by James Jordan
North American unionists have taken a significant step forward in solidarity with Colombian unionists-one that raises intriguing possibilities for the development of a new kind of worker to worker internationalism. Both the United Steel Workers (USW) and the California Labor Federation (CLF) have spoken out on behalf of the the beleaguered peasant labor federation FENSUAGRO (the National Unitary Federation of Agricultural Unions), with special attention called to their role in the Patriotic March. The Patriotic March (Marcha Patriótica) is a new Colombian popular mobilization that advocates for a political solution to the country’s decades long armed and social conflict. It is not a single event, but an ongoing campaign.
In a July 11, 2012 letter signed by USW President Leo Gerard and addressed to Colombian President Juan Manuel Santos, Gerard explains that
“I am writing on behalf of Workers Uniting — the international union created by Unite, the biggest union in the UK and Republic of Ireland, and the United Steelworkers (USW), North America’s largest private sector union — to express our grave concern for the leaders and members of our Colombian partner, FENSUAGRO. FENSUAGRO is Colombia’s largest agricultural union and is deeply involved in the peace process known as “la Marcha Patriótica”. It is presently being targeted for extreme violence, including the assassination of its leaders, because of both its labor and peace activism. In some cases, it appears that the Colombian military itself may be involved in this violence against FENSUAGRO
In just over a week, two leaders of FENSUAGRO have been assassinated. On June 14, 2012, GERARDO MARTINEZ….was assassinated. This assassination took place in the context of the Colombian Army’s 17th and 28th Mobile Brigades occupying civilian houses and farms and installing a military base in Calandaima, and protests by thousands of peasants and indigenous against this military activity. He never arrived home. His body was found the following day on a nearby farm. He had been shot five times, twice in the head, and his body showed signs of having been tortured before being murdered. Then, on June 25, 2012 at 4:00 p.m., in the municipality of Caloto in the Cauca department — an area of military control and constant operations by members of Colombia’s Mobile Brigade No. 14 — GUSTAVO LONDOÑO was fatally shot by two men travelling by motorcycle. Mr. Londoño was the leader of the human rights department of the local section of FENSUAGRO and an active member of the southwestern chapter of the Patriotic March….
In addition…the regional President of FENSUAGRO, FREDY CHATE, has been followed and threatened by unknown men. On June 19th, he was detained by soldiers at a military check point, falsely accusing him of being a guerrilla. It was only when colleagues came to protest that he was finally released.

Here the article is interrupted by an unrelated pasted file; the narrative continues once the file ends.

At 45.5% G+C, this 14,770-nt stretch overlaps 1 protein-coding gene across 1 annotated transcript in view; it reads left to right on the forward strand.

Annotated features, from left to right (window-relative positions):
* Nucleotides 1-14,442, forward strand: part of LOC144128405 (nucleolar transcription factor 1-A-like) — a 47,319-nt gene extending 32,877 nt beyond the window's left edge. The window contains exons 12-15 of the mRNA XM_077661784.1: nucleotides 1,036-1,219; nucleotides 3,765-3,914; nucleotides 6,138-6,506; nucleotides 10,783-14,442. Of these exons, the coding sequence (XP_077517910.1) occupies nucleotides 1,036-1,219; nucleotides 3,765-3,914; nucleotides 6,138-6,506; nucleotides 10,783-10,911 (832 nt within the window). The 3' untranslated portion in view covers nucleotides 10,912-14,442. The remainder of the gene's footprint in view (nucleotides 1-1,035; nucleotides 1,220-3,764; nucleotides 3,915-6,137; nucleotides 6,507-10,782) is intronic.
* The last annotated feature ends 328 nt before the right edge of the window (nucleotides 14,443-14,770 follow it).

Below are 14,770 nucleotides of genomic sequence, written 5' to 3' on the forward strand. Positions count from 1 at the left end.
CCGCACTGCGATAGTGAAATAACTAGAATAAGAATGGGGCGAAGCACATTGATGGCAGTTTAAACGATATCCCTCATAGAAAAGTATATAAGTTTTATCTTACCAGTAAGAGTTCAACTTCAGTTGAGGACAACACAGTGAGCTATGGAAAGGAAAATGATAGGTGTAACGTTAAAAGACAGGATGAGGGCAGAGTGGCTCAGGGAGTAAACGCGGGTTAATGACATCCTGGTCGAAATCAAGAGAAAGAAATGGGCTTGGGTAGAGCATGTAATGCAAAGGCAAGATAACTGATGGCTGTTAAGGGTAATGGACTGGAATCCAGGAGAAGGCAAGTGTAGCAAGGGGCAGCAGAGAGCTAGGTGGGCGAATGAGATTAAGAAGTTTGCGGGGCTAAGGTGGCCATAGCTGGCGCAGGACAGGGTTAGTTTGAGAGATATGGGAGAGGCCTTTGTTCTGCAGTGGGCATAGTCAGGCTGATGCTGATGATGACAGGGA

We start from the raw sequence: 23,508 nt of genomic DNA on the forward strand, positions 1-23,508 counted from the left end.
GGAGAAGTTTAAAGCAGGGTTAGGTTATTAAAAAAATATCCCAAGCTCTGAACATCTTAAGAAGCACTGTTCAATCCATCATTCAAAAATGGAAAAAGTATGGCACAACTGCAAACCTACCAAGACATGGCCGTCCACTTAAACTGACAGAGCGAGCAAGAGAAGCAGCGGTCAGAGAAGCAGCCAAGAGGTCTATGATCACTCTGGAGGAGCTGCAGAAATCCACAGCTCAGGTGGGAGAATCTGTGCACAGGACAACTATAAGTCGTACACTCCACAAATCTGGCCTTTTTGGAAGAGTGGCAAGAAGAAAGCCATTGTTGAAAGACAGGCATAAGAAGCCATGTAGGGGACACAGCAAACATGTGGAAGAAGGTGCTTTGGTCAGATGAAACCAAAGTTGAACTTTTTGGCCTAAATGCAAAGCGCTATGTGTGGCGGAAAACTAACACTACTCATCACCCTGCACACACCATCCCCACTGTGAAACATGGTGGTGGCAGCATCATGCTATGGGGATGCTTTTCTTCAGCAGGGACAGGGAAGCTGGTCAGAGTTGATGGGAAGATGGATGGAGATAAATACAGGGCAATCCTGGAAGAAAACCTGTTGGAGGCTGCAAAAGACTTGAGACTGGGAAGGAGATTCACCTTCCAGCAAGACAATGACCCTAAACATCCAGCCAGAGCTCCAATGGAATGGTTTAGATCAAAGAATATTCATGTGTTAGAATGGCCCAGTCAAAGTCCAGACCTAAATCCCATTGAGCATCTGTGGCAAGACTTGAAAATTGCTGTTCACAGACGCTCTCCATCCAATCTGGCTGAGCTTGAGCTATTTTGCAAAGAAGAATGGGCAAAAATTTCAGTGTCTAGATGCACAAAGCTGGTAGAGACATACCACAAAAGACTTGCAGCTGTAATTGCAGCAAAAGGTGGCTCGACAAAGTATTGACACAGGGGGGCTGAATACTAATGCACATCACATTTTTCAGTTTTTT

The above-described events make it clear that those individuals affiliated with FENSAUGRO are not safe from violent reprisals…This type of violence, targeting unionists and peace activists, must be brought to an end once and for all. We will be monitoring this situation very closely.”
Copies of the letter were also sent to Secretary of State Hillary Clinton, US Trade Representative Ron Kirk and US Ambassador to Colombia Michael McKinley.
Delegates to the California Labor Federation unanimously passed on July 24, 2012, the Resolution for the Safety of Labor Leaders in Colombia. The CLF has a membership of 2.1 million and represents one of every six AFL-CIO members nationwide. The resolution additionally expresses concern for members of SINALTRAINAL (National Union of Food System Workers). The CLF statement follows upon a previous letter issued by the South Bay Labor Council of San Jose, California which itself represents over 100,000 union members. The resolution by the CLF was submitted by Plumbers and Fitters Local 393 in San Jose, representing 2,300 pipe trade workers. The Local 393 members discussed and passed the resolution unanimously in a regular meeting on July 11, 2012 and sent it directly to the CLF.
The CLF’s Resolution reports that,
“…We are deeply concerned about the current violence that confronts unions in Colombia. particularly those unions which are involved with the Patriotic March….Leaders in the agricultural union, FENSUAGRO, have been specially targeted because of the union’s role in developing the new movement, specifically: union activist Gerardo Martinez was assassinated on June 14, 2012 near Calandaima where he had helped organize a protest against army actions to install a military base that displaced the families of peasant and indigenous residents….Fredy Chate, a regional President of FENSUAGRO has been threatened with death, followed, and detained at a military checkpoint, and…these events follow upon death threats against Jimmy Ortiz Gutierrez and the disappearance of Herman Henry Diaz last April, both FENSUAGRO leaders…..